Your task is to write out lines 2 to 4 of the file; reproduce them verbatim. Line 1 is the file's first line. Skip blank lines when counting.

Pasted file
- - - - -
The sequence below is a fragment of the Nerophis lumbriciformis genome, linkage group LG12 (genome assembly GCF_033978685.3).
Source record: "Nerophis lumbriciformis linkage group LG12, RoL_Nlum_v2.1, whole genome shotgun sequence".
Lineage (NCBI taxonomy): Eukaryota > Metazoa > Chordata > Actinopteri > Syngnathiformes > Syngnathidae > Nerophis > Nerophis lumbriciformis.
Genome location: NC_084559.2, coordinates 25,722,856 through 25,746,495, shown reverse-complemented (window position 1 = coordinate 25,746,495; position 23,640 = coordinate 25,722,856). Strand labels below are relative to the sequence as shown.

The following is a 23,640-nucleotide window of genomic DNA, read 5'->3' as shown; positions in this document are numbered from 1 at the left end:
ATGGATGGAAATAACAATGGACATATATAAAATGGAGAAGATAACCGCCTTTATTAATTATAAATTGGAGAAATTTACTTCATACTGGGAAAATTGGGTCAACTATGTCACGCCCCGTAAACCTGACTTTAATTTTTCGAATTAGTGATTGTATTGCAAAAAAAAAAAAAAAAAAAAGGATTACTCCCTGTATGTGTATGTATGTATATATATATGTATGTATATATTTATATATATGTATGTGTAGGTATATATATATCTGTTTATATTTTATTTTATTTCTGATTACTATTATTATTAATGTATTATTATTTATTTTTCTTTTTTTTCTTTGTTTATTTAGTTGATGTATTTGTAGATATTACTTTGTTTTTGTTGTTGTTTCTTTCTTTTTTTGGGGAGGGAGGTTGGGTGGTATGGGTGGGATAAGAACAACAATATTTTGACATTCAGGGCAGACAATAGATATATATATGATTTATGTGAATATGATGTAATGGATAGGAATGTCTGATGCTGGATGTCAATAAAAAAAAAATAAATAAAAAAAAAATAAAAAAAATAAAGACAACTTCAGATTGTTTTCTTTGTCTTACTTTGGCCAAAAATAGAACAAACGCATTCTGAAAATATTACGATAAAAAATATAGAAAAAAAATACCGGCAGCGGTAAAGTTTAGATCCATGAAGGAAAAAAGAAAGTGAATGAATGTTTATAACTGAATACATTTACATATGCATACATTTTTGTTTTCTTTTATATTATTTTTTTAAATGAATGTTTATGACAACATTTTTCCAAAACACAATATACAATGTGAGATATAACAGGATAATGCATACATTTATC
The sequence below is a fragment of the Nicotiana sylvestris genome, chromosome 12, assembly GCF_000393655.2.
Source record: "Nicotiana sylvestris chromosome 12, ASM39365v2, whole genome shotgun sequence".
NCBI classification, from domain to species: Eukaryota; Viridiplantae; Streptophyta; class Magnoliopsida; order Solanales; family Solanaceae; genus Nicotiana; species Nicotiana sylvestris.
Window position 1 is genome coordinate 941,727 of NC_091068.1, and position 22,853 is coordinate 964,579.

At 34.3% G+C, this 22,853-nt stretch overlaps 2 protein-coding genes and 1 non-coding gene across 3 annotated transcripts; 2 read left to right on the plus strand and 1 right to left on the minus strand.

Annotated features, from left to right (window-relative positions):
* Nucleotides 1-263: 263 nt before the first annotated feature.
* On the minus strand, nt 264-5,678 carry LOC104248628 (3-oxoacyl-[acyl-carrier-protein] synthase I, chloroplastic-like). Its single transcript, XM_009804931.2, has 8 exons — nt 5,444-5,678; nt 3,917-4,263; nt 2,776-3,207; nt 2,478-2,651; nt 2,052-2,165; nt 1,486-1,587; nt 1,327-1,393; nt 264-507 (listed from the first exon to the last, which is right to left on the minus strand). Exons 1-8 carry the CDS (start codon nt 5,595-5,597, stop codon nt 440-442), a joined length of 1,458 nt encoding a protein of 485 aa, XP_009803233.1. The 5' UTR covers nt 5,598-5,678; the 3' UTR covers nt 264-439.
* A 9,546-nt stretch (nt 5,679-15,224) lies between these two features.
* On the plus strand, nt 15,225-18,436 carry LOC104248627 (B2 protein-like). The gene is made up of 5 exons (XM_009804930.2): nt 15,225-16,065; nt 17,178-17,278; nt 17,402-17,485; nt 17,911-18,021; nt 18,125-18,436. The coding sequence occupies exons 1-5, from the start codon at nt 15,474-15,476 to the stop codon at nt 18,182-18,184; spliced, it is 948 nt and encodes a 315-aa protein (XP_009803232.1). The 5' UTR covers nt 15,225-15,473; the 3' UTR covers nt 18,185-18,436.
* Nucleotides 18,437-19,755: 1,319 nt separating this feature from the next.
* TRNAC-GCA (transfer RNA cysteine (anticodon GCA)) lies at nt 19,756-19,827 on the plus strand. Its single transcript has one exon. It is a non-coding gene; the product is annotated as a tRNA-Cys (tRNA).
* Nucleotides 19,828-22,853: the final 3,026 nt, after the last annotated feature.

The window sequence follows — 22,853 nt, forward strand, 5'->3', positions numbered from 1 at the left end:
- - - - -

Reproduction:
Source record: "Nerophis lumbriciformis linkage group LG12, RoL_Nlum_v2.1, whole genome shotgun sequence".
Lineage (NCBI taxonomy): Eukaryota > Metazoa > Chordata > Actinopteri > Syngnathiformes > Syngnathidae > Nerophis > Nerophis lumbriciformis.
Genome location: NC_084559.2, coordinates 25,722,856 through 25,746,495, shown reverse-complemented (window position 1 = coordinate 25,746,495; position 23,640 = coordinate 25,722,856). Strand labels below are relative to the sequence as shown.